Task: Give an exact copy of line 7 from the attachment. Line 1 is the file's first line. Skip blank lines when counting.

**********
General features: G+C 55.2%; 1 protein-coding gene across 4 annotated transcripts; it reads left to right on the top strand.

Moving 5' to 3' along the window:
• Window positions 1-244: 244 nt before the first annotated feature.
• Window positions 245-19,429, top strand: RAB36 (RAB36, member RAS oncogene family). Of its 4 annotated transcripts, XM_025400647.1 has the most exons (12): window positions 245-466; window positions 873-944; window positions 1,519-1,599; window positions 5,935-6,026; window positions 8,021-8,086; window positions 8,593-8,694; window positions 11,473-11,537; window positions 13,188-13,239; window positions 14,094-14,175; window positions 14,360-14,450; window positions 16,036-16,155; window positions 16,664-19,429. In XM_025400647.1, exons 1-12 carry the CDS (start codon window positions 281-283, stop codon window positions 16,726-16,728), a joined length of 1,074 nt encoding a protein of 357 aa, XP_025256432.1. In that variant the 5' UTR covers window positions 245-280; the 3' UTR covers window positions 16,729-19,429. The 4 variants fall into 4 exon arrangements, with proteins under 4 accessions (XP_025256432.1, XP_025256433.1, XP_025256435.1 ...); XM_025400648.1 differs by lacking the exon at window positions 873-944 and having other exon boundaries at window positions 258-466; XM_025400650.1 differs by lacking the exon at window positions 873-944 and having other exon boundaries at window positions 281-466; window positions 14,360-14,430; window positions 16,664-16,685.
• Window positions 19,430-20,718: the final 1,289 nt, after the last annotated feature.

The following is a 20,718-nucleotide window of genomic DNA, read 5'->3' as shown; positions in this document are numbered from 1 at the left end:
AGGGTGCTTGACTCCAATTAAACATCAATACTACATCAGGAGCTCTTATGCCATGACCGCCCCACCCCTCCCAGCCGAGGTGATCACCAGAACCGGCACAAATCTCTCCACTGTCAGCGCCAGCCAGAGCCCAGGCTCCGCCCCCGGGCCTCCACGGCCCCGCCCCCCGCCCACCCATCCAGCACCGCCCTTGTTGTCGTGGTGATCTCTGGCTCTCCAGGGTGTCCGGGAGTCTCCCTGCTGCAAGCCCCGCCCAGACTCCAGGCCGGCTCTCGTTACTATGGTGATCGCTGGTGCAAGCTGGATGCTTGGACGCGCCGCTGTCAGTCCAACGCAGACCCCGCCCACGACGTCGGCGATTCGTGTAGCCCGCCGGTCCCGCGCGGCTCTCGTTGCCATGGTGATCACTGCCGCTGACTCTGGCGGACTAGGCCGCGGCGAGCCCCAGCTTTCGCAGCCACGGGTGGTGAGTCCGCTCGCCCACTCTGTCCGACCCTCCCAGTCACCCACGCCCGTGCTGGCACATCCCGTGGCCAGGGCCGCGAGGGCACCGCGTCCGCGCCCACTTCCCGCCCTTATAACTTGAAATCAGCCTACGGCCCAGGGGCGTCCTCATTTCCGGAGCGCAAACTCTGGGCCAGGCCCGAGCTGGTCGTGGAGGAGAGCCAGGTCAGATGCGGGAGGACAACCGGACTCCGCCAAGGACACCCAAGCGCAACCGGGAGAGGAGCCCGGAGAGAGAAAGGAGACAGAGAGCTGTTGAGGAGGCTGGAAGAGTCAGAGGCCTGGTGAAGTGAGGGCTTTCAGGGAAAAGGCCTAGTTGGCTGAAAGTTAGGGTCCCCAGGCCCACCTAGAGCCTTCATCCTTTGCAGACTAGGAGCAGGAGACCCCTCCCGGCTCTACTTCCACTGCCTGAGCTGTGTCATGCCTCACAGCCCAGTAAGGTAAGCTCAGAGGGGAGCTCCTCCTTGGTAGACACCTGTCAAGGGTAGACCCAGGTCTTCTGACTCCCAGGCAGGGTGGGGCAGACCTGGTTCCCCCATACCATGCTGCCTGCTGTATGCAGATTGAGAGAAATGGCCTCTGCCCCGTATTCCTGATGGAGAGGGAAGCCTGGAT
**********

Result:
AGGGTGCTTGACTCCAATTAAACATCAATACTACATCAGGAGCTCTTATGCCATGACCGCCCCACCCCTCCCAGCCGAGGTGATCACCAGAACCGGCACAAATCTCTCCACTGTCAGCGCCAGCCAGAGCCCAGGCTCCGCCCCCGGGCCTCCACGGCCCCGCCCCCCGCCCACCCATCCAGCACCGCCCTTGTTGTCGTGGTGATCTCTGGCTCTCCAGGGTGTCCGGGAGTCTCCCTGCTGCAAGCCCCGCCCAGACTCCAGGCCGGCTCTCGTTACTATGGTGATCGCTGGTGCAAGCTGGATGCTTGGACGCGCCGCTGTCAGTCCAACGCAGACCCCGCCCACGACGTCGGCGATTCGTGTAGCCCGCCGGTCCCGCGCGGCTCTCGTTGCCATGGTGATCACTGCCGCTGACTCTGGCGGACTAGGCCGCGGCGAGCCCCAGCTTTCGCAGCCACGGGTGGTGAGTCCGCTCGCCCACTCTGTCCGACCCTCCCAGTCACCCACGCCCGTGCTGGCACATCCCGTGGCCAGGGCCGCGAGGGCACCGCGTCCGCGCCCACTTCCCGCCCTTATAACTTGAAATCAGCCTACGGCCCAGGGGCGTCCTCATTTCCGGAGCGCAAACTCTGGGCCAGGCCCGAGCTGGTCGTGGAGGAGAGCCAGGTCAGATGCGGGAGGACAACCGGACTCCGCCAAGGACACCCAAGCGCAACCGGGAGAGGAGCCCGGAGAGAGAAAGGAGACAGAGAGCTGTTGAGGAGGCTGGAAGAGTCAGAGGCCTGGTGAAGTGAGGGCTTTCAGGGAAAAGGCCTAGTTGGCTGAAAGTTAGGGTCCCCAGGCCCACCTAGAGCCTTCATCCTTTGCAGACTAGGAGCAGGAGACCCCTCCCGGCTCTACTTCCACTGCCTGAGCTGTGTCATGCCTCACAGCCCAGTAAGGTAAGCTCAGAGGGGAGCTCCTCCTTGGTAGACACCTGTCAAGGGTAGACCCAGGTCTTCTGACTCCCAGGCAGGGTGGGGCAGACCTGGTTCCCCCATACCATGCTGCCTGCTGTATGCAGATTGAGAGAAATGGCCTCTGCCCCGTATTCCTGATGGAGAGGGAAGCCTGGAT